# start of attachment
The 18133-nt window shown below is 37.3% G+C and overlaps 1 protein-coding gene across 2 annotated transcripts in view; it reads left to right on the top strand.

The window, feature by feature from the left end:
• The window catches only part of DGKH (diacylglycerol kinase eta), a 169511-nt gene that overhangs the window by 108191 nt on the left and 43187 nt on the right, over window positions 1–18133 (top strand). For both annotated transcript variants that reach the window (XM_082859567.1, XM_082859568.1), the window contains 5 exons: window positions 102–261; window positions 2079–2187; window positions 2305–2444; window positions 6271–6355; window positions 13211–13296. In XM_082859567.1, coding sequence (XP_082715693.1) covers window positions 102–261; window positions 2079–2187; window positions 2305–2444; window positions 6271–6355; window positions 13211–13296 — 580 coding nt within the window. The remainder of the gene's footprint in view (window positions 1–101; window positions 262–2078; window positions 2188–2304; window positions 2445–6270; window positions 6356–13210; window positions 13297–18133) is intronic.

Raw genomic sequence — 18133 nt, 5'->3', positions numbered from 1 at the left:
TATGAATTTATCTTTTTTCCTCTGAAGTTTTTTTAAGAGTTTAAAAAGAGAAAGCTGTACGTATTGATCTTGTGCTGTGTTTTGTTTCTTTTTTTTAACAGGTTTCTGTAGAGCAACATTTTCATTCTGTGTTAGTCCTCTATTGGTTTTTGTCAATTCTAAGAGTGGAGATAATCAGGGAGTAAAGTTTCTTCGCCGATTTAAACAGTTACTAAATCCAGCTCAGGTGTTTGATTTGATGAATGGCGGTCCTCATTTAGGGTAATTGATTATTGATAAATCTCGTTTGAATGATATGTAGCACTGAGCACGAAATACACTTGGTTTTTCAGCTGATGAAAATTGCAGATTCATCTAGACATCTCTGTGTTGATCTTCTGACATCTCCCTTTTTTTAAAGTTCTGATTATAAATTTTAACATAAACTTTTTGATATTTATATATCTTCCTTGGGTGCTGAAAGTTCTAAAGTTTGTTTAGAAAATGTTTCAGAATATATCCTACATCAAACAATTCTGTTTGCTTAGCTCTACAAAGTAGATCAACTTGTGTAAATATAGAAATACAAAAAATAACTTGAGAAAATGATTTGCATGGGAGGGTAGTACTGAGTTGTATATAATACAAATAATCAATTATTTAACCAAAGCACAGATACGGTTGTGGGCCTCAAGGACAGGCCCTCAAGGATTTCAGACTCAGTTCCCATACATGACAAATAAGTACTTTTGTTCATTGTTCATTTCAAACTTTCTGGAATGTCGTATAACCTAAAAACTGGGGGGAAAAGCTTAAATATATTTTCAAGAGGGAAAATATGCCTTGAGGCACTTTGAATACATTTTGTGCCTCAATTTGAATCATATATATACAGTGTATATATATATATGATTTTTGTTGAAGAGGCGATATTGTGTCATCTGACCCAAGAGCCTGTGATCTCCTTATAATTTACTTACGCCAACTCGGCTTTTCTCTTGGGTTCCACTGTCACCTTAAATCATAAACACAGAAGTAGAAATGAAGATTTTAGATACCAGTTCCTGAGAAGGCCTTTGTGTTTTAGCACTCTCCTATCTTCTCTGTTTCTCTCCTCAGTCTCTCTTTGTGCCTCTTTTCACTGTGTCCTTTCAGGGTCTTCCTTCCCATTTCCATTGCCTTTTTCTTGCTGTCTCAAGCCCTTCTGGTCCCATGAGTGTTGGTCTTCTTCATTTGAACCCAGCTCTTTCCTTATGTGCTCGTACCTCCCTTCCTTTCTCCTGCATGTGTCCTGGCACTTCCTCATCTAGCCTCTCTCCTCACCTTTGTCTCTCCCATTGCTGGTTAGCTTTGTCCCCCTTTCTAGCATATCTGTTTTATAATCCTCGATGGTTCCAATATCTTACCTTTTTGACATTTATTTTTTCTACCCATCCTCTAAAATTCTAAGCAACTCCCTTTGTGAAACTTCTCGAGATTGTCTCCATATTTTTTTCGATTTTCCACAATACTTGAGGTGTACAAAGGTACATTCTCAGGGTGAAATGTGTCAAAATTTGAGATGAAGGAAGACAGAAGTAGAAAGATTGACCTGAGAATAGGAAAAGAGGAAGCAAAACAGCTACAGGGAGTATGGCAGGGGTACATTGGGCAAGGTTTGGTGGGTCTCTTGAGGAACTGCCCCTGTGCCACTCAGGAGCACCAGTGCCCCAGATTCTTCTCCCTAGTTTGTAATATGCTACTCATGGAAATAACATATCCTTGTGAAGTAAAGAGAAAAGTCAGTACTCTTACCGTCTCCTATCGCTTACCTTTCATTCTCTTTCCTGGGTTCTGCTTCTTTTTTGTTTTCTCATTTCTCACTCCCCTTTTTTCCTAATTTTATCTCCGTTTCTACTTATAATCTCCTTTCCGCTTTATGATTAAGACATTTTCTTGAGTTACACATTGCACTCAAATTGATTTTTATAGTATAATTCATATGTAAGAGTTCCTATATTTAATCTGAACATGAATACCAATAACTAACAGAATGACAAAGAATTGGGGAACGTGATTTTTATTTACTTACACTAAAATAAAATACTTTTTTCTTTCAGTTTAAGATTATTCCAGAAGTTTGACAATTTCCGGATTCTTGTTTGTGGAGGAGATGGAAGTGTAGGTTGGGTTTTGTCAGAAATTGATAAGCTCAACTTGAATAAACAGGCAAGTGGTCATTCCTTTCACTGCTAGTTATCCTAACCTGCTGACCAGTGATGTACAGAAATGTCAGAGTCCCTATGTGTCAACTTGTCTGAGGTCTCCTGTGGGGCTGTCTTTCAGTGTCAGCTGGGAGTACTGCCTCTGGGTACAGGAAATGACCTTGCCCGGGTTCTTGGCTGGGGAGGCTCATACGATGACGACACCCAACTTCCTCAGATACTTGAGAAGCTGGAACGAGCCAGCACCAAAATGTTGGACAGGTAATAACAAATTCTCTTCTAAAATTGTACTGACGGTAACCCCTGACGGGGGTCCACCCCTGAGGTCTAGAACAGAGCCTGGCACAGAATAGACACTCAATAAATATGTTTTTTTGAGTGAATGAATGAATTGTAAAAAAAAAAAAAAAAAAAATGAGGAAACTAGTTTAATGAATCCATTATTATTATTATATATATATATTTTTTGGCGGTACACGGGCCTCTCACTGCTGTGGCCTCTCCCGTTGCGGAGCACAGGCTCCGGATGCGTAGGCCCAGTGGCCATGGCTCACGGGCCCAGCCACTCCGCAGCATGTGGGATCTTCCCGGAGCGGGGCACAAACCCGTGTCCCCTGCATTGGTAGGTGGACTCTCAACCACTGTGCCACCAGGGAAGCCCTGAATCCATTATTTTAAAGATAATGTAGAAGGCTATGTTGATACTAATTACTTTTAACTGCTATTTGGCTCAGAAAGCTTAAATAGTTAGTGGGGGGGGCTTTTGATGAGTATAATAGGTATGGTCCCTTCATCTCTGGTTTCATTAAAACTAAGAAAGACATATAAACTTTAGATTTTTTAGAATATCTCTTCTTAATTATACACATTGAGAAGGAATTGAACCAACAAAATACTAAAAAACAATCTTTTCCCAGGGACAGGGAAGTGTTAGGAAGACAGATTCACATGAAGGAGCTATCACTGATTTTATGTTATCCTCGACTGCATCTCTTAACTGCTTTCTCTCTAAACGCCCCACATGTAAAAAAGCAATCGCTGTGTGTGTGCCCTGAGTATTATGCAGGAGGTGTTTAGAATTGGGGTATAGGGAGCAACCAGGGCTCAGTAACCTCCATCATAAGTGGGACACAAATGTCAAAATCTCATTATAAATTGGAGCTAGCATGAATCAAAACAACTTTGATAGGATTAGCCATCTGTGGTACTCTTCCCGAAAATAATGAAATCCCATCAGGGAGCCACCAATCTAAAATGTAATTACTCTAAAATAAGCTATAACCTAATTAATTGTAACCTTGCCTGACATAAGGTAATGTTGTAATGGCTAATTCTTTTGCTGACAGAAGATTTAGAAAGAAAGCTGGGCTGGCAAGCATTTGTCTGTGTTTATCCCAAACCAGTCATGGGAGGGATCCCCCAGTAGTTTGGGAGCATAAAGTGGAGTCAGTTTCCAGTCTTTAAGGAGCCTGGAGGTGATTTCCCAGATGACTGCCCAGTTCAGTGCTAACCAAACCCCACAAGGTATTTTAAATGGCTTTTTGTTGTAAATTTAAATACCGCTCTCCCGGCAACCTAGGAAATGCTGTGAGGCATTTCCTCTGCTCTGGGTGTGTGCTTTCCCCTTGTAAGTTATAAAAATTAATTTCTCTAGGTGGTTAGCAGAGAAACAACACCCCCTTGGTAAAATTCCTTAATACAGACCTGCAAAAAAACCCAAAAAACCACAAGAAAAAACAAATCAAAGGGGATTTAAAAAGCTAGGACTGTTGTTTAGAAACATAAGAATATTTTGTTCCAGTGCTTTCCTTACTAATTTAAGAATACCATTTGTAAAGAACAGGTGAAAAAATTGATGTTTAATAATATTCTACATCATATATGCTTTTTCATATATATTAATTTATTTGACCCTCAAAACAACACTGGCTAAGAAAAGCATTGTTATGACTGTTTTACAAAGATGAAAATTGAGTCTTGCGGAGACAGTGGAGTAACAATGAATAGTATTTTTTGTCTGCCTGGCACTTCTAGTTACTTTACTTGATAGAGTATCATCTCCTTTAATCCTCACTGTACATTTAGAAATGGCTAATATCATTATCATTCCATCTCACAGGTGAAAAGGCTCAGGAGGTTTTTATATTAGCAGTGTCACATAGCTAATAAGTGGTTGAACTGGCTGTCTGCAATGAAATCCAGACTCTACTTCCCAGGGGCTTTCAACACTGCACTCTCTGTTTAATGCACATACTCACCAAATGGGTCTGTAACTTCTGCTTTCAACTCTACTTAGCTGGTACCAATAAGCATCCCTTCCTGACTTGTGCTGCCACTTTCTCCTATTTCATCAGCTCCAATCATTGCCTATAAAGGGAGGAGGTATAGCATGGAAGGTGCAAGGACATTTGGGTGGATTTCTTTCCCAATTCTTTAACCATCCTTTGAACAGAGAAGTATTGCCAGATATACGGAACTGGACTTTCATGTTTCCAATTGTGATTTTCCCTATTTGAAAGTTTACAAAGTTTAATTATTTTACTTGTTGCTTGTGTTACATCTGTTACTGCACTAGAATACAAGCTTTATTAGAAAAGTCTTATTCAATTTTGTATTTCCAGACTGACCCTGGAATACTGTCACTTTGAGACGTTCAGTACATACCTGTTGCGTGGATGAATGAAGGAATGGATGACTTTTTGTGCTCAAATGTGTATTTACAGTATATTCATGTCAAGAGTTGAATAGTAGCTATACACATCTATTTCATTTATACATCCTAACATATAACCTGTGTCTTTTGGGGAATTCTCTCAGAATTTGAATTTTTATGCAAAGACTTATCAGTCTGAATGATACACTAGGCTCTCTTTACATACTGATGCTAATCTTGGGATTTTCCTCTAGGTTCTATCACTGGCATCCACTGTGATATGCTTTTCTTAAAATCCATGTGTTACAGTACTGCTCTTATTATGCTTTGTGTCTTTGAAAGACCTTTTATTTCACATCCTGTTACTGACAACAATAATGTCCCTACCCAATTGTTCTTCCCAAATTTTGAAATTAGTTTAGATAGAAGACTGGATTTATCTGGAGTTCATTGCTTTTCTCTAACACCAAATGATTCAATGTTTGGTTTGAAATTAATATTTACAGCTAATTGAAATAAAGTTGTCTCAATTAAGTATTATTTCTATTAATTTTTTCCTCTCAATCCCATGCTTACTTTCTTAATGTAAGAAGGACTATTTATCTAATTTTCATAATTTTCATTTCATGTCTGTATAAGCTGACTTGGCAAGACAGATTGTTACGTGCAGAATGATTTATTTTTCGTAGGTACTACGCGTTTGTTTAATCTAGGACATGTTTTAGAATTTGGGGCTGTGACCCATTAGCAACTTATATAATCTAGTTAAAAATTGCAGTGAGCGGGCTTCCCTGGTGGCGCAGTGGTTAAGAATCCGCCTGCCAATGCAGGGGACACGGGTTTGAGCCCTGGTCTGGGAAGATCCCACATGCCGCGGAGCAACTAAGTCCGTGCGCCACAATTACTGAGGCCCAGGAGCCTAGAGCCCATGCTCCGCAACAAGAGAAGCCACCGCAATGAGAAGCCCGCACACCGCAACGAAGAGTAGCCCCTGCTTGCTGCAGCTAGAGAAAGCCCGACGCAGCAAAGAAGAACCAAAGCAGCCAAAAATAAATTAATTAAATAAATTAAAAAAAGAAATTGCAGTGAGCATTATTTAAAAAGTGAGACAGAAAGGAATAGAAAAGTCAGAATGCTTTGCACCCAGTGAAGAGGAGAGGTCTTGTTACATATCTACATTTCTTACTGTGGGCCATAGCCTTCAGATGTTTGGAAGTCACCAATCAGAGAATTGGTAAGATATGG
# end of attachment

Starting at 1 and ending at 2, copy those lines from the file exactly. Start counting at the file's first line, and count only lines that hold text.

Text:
The 18133-nt window shown below is 37.3% G+C and overlaps 1 protein-coding gene across 2 annotated transcripts in view; it reads left to right on the top strand.

The window, feature by feature from the left end: